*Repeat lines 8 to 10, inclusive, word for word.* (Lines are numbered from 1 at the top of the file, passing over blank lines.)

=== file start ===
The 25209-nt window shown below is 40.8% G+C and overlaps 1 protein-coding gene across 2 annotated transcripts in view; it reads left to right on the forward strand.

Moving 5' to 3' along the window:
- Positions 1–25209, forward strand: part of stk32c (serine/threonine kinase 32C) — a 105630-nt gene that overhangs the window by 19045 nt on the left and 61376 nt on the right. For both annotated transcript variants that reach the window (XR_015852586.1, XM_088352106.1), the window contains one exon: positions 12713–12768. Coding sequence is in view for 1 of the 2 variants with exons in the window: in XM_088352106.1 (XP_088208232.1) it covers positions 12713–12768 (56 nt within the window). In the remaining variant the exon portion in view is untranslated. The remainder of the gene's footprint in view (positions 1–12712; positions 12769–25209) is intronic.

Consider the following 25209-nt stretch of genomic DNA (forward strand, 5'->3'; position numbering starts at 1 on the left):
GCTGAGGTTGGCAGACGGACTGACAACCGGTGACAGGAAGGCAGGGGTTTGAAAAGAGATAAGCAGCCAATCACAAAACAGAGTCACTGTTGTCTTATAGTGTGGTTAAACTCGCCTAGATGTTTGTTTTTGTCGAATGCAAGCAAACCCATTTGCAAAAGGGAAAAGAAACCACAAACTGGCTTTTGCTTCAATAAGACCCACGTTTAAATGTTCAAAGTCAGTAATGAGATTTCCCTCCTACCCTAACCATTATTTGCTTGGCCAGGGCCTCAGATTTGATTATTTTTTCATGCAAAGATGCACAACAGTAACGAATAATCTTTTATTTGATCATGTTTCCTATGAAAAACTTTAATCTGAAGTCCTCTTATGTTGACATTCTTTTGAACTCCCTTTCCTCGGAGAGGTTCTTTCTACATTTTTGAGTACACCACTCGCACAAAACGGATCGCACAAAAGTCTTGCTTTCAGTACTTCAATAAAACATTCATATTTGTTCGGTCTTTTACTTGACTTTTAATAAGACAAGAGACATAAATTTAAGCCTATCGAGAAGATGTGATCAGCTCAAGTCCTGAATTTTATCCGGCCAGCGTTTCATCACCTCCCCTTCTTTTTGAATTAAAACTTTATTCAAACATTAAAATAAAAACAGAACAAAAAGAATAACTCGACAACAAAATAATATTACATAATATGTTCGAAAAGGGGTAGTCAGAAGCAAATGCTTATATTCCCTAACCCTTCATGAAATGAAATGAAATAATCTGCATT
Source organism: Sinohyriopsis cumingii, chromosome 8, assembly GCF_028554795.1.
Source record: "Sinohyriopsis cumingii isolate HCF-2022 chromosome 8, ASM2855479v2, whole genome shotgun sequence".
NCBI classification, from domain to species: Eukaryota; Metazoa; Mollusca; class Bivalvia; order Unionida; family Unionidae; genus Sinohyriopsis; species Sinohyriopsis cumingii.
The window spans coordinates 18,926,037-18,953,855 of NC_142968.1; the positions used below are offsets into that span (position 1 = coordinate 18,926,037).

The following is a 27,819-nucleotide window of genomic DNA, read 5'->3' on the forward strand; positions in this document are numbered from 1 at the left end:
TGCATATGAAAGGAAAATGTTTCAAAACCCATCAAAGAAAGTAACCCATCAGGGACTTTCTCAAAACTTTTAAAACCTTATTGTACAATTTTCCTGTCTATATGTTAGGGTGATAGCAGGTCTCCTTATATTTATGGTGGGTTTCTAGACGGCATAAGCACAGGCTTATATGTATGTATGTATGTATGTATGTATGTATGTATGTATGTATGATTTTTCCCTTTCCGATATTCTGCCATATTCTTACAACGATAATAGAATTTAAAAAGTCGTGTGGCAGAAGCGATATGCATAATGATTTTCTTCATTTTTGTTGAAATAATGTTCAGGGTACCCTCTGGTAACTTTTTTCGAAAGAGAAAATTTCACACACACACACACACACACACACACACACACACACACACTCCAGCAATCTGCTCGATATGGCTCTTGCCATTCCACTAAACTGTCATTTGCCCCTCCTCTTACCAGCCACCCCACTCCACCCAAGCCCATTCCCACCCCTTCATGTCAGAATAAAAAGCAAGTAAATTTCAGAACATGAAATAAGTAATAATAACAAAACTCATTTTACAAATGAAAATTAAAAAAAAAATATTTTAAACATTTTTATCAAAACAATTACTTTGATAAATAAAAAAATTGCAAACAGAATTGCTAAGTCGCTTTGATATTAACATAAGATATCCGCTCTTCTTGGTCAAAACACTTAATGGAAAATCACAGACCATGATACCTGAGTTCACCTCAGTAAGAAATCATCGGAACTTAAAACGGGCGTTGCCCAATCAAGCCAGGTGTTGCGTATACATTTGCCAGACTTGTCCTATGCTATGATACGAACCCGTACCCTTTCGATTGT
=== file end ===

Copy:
NCBI classification, from domain to species: Eukaryota; Metazoa; Mollusca; class Bivalvia; order Unionida; family Unionidae; genus Sinohyriopsis; species Sinohyriopsis cumingii.
The window spans coordinates 18,926,037-18,953,855 of NC_142968.1; the positions used below are offsets into that span (position 1 = coordinate 18,926,037).

The following is a 27,819-nucleotide window of genomic DNA, read 5'->3' on the forward strand; positions in this document are numbered from 1 at the left end: